27. Rex Briggs – the theory of Marketing Evolution

Rex founded Marketing Evolution in 2000 to build on the cross-channel measurement and audience insight techniques he started to develop as a young researcher at Yankelovich and Wired in the mid-1990s.

You can find a meticulous biography of Rex right here and his outfit Marketing Evolution continues to add value here. These days Rex is a speaker, author, visionary pundit and very entertaining podcast guest, as Marty and Jill discover this week.

He has been working in and around the area of ad effectiveness and impact measurement since the early days of digital. He was Wired’s first chief researcher, starting in 1995, at a time when staffers sat on desks made out of hollow-core doors and filing cabinets in an effort “to seem more start-up-y.”

Wired Offices in San Francisco in Early 1996

Rex applied experiments on the HotWired home page. This version from late 1995 is an example of the type of page benefitting from his neural network-driven optimization approach. (For a fascinating look back at HotWired’s history and design evolution, check out this article. There was apparently “nasty fighting” over the idea of putting ads on the home page; in a magazine paradigm, covers were ad-free.)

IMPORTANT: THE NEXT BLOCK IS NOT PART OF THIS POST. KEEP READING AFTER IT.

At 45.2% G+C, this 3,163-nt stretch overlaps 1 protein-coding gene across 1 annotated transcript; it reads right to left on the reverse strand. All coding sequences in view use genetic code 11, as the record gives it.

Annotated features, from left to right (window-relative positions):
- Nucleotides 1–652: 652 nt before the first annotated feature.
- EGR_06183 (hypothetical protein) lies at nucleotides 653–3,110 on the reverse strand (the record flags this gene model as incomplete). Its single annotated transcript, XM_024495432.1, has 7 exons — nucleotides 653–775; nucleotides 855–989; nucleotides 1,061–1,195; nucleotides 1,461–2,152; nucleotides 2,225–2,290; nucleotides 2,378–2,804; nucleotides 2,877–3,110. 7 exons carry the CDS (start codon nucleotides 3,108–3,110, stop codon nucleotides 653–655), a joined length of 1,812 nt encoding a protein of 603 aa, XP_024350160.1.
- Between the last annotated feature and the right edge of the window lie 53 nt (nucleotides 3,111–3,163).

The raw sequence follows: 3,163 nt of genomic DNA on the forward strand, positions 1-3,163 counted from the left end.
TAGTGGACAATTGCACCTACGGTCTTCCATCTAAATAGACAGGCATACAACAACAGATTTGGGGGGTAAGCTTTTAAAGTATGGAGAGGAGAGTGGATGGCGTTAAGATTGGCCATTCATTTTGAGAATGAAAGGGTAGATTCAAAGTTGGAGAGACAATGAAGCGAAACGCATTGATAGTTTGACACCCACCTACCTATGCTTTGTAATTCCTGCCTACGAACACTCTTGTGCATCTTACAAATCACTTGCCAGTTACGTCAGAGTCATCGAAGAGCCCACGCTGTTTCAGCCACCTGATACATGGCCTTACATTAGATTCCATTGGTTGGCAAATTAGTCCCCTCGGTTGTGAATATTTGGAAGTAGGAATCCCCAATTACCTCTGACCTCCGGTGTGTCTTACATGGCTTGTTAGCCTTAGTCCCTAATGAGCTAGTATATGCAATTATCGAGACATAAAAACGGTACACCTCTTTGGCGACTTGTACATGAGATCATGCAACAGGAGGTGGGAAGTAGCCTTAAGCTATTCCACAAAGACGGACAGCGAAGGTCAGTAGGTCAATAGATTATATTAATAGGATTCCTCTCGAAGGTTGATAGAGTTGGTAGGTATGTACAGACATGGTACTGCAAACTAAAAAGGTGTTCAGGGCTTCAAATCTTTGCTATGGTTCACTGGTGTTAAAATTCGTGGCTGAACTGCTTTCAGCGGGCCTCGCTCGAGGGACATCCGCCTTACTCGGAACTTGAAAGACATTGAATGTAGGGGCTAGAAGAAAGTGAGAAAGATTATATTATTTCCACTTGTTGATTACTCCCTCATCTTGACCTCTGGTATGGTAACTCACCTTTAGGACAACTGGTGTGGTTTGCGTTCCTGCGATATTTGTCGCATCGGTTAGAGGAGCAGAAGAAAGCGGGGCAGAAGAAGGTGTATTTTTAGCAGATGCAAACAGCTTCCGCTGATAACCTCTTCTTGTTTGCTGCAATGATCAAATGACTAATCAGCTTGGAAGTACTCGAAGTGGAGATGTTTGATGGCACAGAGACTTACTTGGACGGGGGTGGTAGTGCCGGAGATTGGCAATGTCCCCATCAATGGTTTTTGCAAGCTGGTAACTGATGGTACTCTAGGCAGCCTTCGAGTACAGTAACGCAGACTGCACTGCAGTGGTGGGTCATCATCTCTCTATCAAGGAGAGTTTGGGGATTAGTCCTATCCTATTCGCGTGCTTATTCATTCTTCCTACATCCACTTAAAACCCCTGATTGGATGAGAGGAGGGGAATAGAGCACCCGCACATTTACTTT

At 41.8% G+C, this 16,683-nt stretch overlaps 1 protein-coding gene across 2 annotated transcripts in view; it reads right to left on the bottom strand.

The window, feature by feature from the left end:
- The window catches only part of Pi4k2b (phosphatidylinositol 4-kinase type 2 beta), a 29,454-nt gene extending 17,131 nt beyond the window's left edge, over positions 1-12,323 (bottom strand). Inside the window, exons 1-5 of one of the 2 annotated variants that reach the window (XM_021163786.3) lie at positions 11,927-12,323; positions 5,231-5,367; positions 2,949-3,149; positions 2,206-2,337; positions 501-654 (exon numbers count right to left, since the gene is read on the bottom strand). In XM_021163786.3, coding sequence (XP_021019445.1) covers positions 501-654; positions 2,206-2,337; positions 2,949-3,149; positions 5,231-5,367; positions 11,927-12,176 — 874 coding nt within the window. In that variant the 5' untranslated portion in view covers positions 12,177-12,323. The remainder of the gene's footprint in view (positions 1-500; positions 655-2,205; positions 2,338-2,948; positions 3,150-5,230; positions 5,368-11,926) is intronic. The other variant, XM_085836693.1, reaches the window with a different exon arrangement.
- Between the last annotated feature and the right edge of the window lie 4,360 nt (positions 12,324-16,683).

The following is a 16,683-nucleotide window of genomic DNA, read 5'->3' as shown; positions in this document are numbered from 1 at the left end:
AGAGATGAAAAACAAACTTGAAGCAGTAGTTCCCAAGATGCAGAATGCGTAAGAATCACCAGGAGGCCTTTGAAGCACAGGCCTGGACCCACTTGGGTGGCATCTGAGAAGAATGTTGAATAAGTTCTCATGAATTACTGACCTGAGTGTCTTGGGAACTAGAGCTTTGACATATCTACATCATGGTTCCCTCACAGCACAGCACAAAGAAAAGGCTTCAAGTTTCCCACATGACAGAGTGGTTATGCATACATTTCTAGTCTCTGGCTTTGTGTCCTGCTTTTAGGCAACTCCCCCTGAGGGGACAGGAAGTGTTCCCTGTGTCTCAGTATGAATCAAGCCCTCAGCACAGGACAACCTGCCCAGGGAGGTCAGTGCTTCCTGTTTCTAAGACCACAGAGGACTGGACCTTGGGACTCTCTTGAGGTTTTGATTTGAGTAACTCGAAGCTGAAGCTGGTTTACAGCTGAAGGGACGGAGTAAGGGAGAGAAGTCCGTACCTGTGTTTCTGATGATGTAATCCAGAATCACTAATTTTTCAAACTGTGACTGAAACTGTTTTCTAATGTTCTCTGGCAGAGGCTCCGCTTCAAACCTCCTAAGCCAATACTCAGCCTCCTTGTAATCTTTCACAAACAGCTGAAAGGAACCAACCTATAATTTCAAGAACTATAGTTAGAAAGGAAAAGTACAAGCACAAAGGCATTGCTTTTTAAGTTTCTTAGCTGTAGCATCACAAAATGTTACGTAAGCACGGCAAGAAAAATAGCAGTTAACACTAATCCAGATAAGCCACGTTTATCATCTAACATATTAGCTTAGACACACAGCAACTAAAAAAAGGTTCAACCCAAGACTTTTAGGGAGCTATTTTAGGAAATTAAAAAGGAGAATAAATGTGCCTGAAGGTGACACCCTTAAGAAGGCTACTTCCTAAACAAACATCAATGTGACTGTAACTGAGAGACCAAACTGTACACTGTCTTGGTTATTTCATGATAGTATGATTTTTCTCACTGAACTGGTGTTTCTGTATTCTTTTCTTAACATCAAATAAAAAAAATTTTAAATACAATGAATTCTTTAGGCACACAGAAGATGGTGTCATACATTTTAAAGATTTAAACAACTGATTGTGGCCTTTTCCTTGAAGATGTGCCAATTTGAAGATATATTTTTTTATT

Rex became known for pioneering an ad effectiveness testing methodology that used test-and-control design and intercept surveys to determine the impact of particular ad campaigns on self-reported purchase intent. The method used different servers and the substitution of public-service ads (PSAs) in a set-up that later became a standard way to measure the impact of digital ads. It was widely noticed and adopted by industry bodies such as the IAB. (You can find the full study here.)

Rex founded Marketing Evolution in 2000 as an alternative to joining the research team at Amazon — a decision made, he says, mostly for reasons of meteorology (rain) and matrimonial harmony. His vision was to develop a platform that could combine online and offline impression and sales data in a unified framework, to determine the ultimate drivers of ad effectiveness and consumer motivation. It was an ambitious vision that remains active today.

Rex is the author of What Sticks: Why Advertising Fails and How to Guarantee Yours Succeeds (2006), which espoused the ‘4 M’s’ of Measurement, Media (placement), Message (creative) and Maximization. He later wrote about social media impact and a phenomenon he called “The Momentum Effect.” And in 2012, he published SIRFs Up – Catching the Next Wave in Marketing: The Story of How Spend To Impact Response Functions (SIRFs), Algorithms and Software Are Changing the Face of Marketing.

In this reflective conversation, Rex tells Jill and Marty why the dot-com boom “wasn’t as boom-y” for him as for others; why Wired was such a great place to work; what he didn’t foresee about the dangers of clustering algorithms; and what we can all learn from the development of (living) trees.

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